Above is a map produced by scholar Gabriel Feldstein (Northeastern University | Spring 2014), which offers a spatial representation of the movements of Mary Prince in the History of Mary Prince (1831). By clicking on the map, you will be taken to the interactive version complete with descriptions of each point on the map.
Gabriel Feldstein: I think this map does well in showing the diasporic elements of the slave narrative, as looking at the separation of the family and complicated notions of home create a sense of transience in Prince's narrative. This map demonstrates the constant, and abundance of, struggle and movement before freedom is finally reached.
Above is a map produced by scholar Lindi Nguyen (Northeastern University | Spring 2014), which maps spatial data on authors and publications related to early Caribbean Slave narratives. By clicking on the map, you will be taken to the interactive version complete with descriptions of each point on the map.
Lindi Nguyen: As an alternative way to navigate the Early Caribbean Slave Narrative Exhibit, we can use this map to visualize not only the widespread diaspora that came as a result of slavery, but where these voices came to be heard through narrative publication as well. To locate these narratives and authors on this map means to view slavery’s impact on a global scale. By localizing these texts, we can better understand movement and publication trends prevalent to the Caribbean slave industry during the 18th and 19th century.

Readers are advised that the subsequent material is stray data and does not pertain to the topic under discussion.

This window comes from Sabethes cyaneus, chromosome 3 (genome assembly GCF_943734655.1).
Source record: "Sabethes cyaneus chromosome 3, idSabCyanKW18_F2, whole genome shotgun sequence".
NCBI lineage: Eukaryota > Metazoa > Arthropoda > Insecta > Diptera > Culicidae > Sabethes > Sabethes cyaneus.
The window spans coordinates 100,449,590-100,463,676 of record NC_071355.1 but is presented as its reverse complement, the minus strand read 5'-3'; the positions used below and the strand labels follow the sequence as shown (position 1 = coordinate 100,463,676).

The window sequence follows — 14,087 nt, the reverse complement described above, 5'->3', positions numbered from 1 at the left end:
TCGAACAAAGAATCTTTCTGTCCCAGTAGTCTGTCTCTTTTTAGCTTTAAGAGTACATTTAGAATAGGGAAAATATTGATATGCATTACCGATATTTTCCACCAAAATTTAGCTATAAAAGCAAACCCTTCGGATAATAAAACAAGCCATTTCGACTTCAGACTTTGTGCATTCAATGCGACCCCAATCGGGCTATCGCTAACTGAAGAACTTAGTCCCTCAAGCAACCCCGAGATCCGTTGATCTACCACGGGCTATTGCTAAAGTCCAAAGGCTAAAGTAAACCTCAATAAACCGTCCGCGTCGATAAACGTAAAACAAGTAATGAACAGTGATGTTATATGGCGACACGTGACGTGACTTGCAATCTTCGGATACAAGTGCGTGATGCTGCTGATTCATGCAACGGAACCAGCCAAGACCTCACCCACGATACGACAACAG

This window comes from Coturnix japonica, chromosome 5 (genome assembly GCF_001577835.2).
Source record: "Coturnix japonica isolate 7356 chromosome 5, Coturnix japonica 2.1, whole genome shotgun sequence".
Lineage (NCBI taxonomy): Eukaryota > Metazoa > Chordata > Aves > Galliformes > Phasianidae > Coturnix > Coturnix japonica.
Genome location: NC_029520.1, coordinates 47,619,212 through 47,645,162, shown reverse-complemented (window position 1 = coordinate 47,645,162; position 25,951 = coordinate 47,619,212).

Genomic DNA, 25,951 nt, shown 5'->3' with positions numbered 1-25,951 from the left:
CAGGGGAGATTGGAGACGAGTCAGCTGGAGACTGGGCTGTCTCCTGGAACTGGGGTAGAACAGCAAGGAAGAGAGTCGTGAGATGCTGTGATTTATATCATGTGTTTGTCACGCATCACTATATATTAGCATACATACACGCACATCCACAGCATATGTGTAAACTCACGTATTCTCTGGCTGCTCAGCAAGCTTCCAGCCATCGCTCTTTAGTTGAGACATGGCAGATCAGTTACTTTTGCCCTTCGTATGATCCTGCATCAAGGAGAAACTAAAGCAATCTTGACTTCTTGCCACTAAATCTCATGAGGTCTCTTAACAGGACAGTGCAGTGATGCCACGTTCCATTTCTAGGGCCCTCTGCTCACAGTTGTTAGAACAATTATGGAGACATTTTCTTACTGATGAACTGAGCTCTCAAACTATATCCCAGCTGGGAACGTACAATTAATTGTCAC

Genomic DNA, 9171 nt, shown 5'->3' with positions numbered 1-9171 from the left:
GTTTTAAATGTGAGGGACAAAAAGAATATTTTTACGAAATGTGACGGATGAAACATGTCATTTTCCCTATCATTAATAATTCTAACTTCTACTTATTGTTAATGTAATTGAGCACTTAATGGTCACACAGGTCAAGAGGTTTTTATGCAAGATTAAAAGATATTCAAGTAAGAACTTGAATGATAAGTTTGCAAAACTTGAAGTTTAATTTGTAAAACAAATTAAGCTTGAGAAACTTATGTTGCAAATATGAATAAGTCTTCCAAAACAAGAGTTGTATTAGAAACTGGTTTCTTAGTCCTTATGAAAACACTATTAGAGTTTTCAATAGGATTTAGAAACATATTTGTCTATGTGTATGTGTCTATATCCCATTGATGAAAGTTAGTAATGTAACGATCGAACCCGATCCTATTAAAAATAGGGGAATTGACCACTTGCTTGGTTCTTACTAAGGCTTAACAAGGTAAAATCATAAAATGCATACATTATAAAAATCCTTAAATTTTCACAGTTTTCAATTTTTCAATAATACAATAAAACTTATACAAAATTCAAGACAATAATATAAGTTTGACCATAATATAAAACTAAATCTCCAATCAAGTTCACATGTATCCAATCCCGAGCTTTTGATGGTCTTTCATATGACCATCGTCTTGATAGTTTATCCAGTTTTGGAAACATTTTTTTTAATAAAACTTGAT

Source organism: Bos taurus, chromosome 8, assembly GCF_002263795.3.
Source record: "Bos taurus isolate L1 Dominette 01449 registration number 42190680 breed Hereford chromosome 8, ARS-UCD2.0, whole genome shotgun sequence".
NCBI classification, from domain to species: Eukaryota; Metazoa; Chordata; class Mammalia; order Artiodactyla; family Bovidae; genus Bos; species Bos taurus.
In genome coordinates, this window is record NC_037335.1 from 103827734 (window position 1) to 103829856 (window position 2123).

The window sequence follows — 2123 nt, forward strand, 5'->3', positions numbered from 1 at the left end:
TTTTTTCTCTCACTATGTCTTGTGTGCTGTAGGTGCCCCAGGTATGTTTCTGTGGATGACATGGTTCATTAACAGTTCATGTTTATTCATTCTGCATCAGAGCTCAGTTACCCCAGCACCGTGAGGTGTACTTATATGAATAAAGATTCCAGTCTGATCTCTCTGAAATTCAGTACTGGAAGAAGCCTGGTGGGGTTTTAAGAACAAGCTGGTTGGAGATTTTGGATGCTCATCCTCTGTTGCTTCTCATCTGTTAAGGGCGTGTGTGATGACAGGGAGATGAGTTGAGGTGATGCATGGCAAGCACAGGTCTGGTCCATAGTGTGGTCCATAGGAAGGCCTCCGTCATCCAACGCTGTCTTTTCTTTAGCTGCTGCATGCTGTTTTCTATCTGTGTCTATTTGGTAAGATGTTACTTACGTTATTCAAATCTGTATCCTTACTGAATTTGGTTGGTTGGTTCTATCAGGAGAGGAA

Headnote for The Narratives of Ashy and Sibell
Above is an excerpt from a reflective response written by scholar Josephine Sloman (Northeastern University | Fall 2015). Josephine's reflection was accompanied by a headnote she wrote for The Narratives of Ashy and Sibell. The text was transcribed in 1799 by John Ford in which he recorded the narratives of two female slaves in Barbados.
Josephine Sloman: "Keeping this concept of 'reading against the grain' in mind, as I was conducting research for the headnote as well as reading secondary source material to get a better understanding of the slave narrative genre in general, I noticed that although The Narratives of Ashy and Sibell have not been used in a scholarly argument regarding gender, their narratives would allow for this sort of reading."
Headnote for Inkle and Yarico
Above is an excerpt from a reflective response written by scholar Zahraa Badat (Northeastern University | Fall 2015). Zahraa's reflection was accompanied by a headnote she wrote for Inkle and Yarico, who first appeared in Richard Ligon's History of the Island Barbados (1657). Since then, there have been numerous translations and adaptations. Perhaps the most famous is George Colman's Inkle and Yarico: An Opera in Three Acts (1787), which was widely performed in the late eighteenth century.
Zahraa Badat: "The multiple transformations of Inkle and Yarico throughout the 18th century represent the shift in social meanings made through narrative, especially as it deconstructed and blurred the lines of racialization. The various audiences of these different iterations were forced to confront the ethics of British imperialism, as well as the contradictory nature of the actions of the British Empire in line with these ethics. Inkle and Yarico served a particular purpose in challenging British identity and presenting a vehicle for British citizens to participate in critical examination of the actions of colonialism."